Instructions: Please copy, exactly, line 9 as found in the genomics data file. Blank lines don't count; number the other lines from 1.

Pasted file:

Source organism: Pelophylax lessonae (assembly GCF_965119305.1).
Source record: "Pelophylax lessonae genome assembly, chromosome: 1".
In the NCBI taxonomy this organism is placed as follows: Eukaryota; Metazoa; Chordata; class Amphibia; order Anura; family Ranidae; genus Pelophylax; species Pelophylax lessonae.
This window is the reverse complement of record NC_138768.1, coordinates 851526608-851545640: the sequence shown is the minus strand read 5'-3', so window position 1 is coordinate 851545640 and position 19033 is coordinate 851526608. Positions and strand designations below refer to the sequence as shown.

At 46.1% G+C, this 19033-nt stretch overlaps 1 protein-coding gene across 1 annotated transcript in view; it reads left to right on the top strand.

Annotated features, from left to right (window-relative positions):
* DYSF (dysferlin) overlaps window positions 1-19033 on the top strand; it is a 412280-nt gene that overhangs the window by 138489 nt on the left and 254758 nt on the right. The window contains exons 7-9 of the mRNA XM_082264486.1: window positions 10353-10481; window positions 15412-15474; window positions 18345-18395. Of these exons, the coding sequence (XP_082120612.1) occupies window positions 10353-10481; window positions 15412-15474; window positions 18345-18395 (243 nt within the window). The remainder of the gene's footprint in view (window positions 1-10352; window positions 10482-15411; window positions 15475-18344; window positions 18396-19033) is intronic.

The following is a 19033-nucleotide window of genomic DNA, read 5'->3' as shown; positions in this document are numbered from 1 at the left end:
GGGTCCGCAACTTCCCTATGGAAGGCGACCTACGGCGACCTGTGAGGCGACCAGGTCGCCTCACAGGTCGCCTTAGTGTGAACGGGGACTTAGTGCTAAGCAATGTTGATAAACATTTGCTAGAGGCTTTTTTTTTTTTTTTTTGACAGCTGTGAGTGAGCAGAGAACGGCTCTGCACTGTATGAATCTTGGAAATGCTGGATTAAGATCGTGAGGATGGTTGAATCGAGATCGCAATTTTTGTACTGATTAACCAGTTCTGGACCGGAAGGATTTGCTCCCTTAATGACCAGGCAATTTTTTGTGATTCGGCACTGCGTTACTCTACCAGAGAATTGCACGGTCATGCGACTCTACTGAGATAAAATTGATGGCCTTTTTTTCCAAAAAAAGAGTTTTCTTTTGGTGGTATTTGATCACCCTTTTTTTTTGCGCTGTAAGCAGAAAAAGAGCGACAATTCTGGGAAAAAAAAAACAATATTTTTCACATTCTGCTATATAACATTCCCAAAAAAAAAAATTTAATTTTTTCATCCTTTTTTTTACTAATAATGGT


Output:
GGGTCCGCAACTTCCCTATGGAAGGCGACCTACGGCGACCTGTGAGGCGACCAGGTCGCCTCACAGGTCGCCTTAGTGTGAACGGGGACTTAGTGCTAAGCAATGTTGATAAACATTTGCTAGAGGCTTTTTTTTTTTTTTTTTGACAGCTGTGAGTGAGCAGAGAACGGCTCTGCACTGTATGAATCTTGGAAATGCTGGATTAAGATCGTGAGGATGGTTGAATCGAGATCGCAATTTTTGTACTGATTAACCAGTTCTGGACCGGAAGGATTTGCTCCCTTAATGACCAGGCAATTTTTTGTGATTCGGCACTGCGTTACTCTACCAGAGAATTGCACGGTCATGCGACTCTACTGAGATAAAATTGATGGCCTTTTTTTCCAAAAAAAGAGTTTTCTTTTGGTGGTATTTGATCACCCTTTTTTTTTGCGCTGTAAGCAGAAAAAGAGCGACAATTCTGGGAAAAAAAAAACAATATTTTTCACATTCTGCTATATAACATTCCCAAAAAAAAAAATTTAATTTTTTCATCCTTTTTTTTACTAATAATGGT